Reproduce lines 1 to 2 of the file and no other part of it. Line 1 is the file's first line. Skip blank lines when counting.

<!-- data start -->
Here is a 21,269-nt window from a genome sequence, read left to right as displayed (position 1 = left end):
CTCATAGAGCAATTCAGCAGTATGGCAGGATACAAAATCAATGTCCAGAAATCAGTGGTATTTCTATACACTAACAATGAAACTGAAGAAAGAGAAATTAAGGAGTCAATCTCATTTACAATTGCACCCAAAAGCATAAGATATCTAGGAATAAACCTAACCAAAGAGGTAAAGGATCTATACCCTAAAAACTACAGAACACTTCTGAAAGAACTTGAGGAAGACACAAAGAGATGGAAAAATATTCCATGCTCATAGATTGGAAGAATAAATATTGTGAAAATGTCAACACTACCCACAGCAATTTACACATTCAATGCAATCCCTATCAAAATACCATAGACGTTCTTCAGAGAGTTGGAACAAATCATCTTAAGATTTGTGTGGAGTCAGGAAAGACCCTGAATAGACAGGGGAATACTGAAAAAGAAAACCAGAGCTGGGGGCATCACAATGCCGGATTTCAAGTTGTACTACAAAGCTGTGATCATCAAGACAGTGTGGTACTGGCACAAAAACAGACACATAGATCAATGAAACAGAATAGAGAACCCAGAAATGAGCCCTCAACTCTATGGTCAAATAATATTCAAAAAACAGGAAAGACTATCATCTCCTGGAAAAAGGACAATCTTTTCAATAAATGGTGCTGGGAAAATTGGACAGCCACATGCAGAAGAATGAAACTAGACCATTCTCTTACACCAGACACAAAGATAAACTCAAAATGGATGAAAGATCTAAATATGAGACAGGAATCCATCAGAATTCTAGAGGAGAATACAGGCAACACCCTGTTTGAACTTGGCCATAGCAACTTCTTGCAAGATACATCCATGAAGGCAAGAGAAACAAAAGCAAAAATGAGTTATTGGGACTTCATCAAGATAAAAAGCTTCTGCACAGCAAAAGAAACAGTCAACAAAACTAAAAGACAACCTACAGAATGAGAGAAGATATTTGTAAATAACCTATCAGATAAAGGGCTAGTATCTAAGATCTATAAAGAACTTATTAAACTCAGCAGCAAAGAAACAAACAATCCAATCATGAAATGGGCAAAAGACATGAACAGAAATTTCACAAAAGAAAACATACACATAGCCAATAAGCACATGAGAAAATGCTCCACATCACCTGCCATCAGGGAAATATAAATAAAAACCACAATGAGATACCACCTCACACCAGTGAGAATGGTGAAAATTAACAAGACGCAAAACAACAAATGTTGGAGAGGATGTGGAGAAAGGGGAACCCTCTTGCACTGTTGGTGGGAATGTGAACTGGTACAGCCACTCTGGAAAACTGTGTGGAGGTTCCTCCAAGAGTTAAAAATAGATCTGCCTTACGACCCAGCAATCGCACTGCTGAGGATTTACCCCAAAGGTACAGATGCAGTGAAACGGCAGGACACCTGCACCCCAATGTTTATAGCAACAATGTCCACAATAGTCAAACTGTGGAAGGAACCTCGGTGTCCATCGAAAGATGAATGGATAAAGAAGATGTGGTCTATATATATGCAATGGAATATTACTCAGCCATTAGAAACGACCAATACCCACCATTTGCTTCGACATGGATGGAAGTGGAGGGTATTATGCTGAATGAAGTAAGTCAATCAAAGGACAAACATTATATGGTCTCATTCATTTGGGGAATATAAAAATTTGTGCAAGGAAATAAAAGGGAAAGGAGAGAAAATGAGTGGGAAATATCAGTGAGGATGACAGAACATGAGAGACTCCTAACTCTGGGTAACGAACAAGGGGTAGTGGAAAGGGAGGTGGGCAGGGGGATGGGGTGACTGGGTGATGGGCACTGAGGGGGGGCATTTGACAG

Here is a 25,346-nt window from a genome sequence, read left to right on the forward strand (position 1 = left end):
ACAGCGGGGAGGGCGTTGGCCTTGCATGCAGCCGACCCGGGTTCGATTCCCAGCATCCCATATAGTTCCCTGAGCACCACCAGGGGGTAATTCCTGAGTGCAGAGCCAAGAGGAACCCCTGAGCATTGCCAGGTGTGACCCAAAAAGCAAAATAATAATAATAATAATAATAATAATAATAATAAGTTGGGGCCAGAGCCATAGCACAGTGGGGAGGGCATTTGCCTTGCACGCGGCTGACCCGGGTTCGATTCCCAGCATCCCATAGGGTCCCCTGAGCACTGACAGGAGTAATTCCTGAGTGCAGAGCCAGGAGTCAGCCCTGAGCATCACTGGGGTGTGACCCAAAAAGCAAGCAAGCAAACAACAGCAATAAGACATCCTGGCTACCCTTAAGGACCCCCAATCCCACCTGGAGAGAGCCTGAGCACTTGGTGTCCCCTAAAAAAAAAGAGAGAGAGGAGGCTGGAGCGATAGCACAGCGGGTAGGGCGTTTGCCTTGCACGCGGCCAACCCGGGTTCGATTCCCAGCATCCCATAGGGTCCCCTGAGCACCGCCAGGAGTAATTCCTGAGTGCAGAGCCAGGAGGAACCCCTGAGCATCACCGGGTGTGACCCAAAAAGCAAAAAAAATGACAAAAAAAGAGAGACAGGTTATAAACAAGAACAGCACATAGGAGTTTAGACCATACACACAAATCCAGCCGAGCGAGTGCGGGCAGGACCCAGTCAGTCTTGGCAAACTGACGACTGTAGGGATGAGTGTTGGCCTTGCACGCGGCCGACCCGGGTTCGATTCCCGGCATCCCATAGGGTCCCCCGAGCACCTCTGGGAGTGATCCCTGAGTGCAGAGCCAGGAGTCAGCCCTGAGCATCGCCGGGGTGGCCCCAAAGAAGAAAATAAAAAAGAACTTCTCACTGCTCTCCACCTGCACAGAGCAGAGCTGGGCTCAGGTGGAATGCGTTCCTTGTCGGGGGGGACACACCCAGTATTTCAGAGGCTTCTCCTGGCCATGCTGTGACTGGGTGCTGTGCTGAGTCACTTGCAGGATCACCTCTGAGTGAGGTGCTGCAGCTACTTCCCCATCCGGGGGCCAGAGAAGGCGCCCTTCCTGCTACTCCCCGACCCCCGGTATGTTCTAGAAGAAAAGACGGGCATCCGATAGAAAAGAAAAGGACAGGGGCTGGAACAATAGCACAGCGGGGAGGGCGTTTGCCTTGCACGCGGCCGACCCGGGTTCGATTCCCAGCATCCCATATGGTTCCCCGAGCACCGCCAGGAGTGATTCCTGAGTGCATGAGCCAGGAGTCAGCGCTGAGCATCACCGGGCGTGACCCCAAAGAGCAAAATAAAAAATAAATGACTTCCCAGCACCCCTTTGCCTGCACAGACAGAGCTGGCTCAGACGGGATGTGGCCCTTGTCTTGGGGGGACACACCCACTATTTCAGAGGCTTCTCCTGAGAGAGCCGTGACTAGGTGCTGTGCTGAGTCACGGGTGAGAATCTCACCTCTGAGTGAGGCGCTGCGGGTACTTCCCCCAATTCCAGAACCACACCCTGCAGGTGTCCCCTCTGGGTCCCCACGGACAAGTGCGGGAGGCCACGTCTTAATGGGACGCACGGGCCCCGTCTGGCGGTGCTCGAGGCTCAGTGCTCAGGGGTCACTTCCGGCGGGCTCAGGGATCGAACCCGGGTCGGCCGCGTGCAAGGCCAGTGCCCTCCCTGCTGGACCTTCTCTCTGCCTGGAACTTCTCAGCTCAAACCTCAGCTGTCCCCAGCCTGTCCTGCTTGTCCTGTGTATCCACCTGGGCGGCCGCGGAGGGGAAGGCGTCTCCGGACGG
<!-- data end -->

Here is a 21,269-nt window from a genome sequence, read left to right as displayed (position 1 = left end):
CTCATAGAGCAATTCAGCAGTATGGCAGGATACAAAATCAATGTCCAGAAATCAGTGGTATTTCTATACACTAACAATGAAACTGAAGAAAGAGAAATTAAGGAGTCAATCTCATTTACAATTGCACCCAAAAGCATAAGATATCTAGGAATAAACCTAACCAAAGAGGTAAAGGATCTATACCCTAAAAACTACAGAACACTTCTGAAAGAACTTGAGGAAGACACAAAGAGATGGAAAAATATTCCATGCTCATAGATTGGAAGAATAAATATTGTGAAAATGTCAACACTACCCACAGCAATTTACACATTCAATGCAATCCCTATCAAAATACCATAGACGTTCTTCAGAGAGTTGGAACAAATCATCTTAAGATTTGTGTGGAGTCAGGAAAGACCCTGAATAGACAGGGGAATACTGAAAAAGAAAACCAGAGCTGGGGGCATCACAATGCCGGATTTCAAGTTGTACTACAAAGCTGTGATCATCAAGACAGTGTGGTACTGGCACAAAAACAGACACATAGATCAATGAAACAGAATAGAGAACCCAGAAATGAGCCCTCAACTCTATGGTCAAATAATATTCAAAAAACAGGAAAGACTATCATCTCCTGGAAAAAGGACAATCTTTTCAATAAATGGTGCTGGGAAAATTGGACAGCCACATGCAGAAGAATGAAACTAGACCATTCTCTTACACCAGACACAAAGATAAACTCAAAATGGATGAAAGATCTAAATATGAGACAGGAATCCATCAGAATTCTAGAGGAGAATACAGGCAACACCCTGTTTGAACTTGGCCATAGCAACTTCTTGCAAGATACATCCATGAAGGCAAGAGAAACAAAAGCAAAAATGAGTTATTGGGACTTCATCAAGATAAAAAGCTTCTGCACAGCAAAAGAAACAGTCAACAAAACTAAAAGACAACCTACAGAATGAGAGAAGATATTTGTAAATAACCTATCAGATAAAGGGCTAGTATCTAAGATCTATAAAGAACTTATTAAACTCAGCAGCAAAGAAACAAACAATCCAATCATGAAATGGGCAAAAGACATGAACAGAAATTTCACAAAAGAAAACATACACATAGCCAATAAGCACATGAGAAAATGCTCCACATCACCTGCCATCAGGGAAATATAAATAAAAACCACAATGAGATACCACCTCACACCAGTGAGAATGGTGAAAATTAACAAGACGCAAAACAACAAATGTTGGAGAGGATGTGGAGAAAGGGGAACCCTCTTGCACTGTTGGTGGGAATGTGAACTGGTACAGCCACTCTGGAAAACTGTGTGGAGGTTCCTCCAAGAGTTAAAAATAGATCTGCCTTACGACCCAGCAATCGCACTGCTGAGGATTTACCCCAAAGGTACAGATGCAGTGAAACGGCAGGACACCTGCACCCCAATGTTTATAGCAACAATGTCCACAATAGTCAAACTGTGGAAGGAACCTCGGTGTCCATCGAAAGATGAATGGATAAAGAAGATGTGGTCTATATATATGCAATGGAATATTACTCAGCCATTAGAAACGACCAATACCCACCATTTGCTTCGACATGGATGGAAGTGGAGGGTATTATGCTGAATGAAGTAAGTCAATCAAAGGACAAACATTATATGGTCTCATTCATTTGGGGAATATAAAAATTTGTGCAAGGAAATAAAAGGGAAAGGAGAGAAAATGAGTGGGAAATATCAGTGAGGATGACAGAACATGAGAGACTCCTAACTCTGGGTAACGAACAAGGGGTAGTGGAAAGGGAGGTGGGCAGGGGGATGGGGTGACTGGGTGATGGGCACTGAGGGGGGGCATTTGACAG